Cook compares and contrasts early medieval attitudes to pagan law in Christian and Muslim traditions. From the Christian side, pagan law is valid unless overridden by specified revelation. Conversely, among Muslims pagan law is not valid unless confirmed by revelation. Within both faiths, law may emerge from custom to be adopted as valid law, but the difference is over who is qualified to affect the new dispensation. The kings and those in the assemblies were responsible among the Christians, while among the Muslims God and His Prophet were the lawmakers, even when interpreted by imams and jurists. In the final article, Iwona Gajda sheds new light on monotheism in South Arabia based on a rereading of rock inscriptions as well as epigraphy on wood. There are also several inscriptions from Yemen and Palestine that attest to Jewish communities, both those respectful of the Torah as well as those considered heretics by the rabbis. Several Christian inscriptions from the 6th century name God Rahmanan, this being common to all monotheists of South Arabia including Jews. In fact, monotheism influenced by Judaism was dominant but neutral and this explains why Judaism in South Arabia is ignored in Jewish sources, writes Gajda. The existence of groups representing a monotheistic tradition is historically certain and fully acknowledged in Q. 53: 33-54 according to Hamilton Gibb, which is why the prophet’s teachings found resistance.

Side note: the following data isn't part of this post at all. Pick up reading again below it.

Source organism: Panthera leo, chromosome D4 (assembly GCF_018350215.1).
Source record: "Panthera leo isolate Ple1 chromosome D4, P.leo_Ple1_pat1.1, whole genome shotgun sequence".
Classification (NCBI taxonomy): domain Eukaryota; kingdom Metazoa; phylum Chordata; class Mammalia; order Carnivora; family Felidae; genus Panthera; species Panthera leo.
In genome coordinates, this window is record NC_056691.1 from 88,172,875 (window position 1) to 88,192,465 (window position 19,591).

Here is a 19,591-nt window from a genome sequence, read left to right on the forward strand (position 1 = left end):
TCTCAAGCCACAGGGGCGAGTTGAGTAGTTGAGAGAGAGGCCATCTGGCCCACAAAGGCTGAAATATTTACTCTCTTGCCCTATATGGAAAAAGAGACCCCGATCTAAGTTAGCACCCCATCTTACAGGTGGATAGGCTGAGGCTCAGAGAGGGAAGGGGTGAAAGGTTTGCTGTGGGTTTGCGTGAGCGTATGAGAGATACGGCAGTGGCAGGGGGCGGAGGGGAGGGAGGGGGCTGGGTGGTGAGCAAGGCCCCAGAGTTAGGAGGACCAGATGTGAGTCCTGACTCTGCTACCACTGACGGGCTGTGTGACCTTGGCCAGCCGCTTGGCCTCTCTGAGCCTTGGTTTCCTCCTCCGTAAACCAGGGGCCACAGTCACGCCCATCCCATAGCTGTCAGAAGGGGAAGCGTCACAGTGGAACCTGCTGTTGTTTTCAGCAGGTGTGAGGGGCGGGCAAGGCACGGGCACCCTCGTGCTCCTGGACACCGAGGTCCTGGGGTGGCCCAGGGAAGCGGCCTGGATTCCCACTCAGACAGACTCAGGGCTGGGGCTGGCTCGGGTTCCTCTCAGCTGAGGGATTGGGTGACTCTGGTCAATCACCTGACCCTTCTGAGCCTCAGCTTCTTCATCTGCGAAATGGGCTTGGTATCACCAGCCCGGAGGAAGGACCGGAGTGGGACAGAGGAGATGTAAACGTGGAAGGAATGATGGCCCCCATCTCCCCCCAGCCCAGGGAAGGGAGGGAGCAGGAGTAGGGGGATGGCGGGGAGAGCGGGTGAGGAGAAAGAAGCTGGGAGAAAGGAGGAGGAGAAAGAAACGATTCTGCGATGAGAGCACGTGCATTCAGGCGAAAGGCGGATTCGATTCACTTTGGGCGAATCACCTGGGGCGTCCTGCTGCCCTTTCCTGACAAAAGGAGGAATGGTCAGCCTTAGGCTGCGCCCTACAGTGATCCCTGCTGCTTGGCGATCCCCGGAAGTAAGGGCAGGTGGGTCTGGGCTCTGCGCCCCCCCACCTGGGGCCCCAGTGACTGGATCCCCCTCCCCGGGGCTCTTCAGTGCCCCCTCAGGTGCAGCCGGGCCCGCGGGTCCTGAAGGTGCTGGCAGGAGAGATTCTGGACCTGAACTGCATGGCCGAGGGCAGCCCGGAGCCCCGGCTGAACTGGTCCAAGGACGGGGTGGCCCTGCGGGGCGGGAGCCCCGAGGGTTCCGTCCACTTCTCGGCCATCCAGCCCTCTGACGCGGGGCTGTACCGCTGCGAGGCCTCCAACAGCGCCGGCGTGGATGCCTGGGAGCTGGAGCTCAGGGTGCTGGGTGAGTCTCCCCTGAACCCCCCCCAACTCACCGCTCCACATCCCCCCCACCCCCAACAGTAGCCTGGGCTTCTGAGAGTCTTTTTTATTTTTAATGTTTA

About the Reviewer(s): 

Arzina R. Lalani is Research Associate at the Institute of Ismaili Studies.

Date of Review: 
February 4, 2019
About the Author(s)/Editor(s)/Translator(s): 

Carol Bakhos is professor of Late Antique Judaism and Jewish Studies at UCLA. Since 2012 she has served as Chair of the Study of Religion program and Director of the Center for the Study of Religion at UCLA. Her publications include The Family of Abraham: Jewish, Christian and Muslim Interpretations (Harvard University Press, 2014) and The Talmud in Its Iranian Context (Mohr Siebeck, 2010).

Michael A. Cook is professor of Near Eastern Studies at Princeton University. His publications include The Koran: A Very Short Introduction (OUP, 2000) and Ancient Religions, Modern Politics: The Islamic Case in Comparative Perspective (PUP, 2014).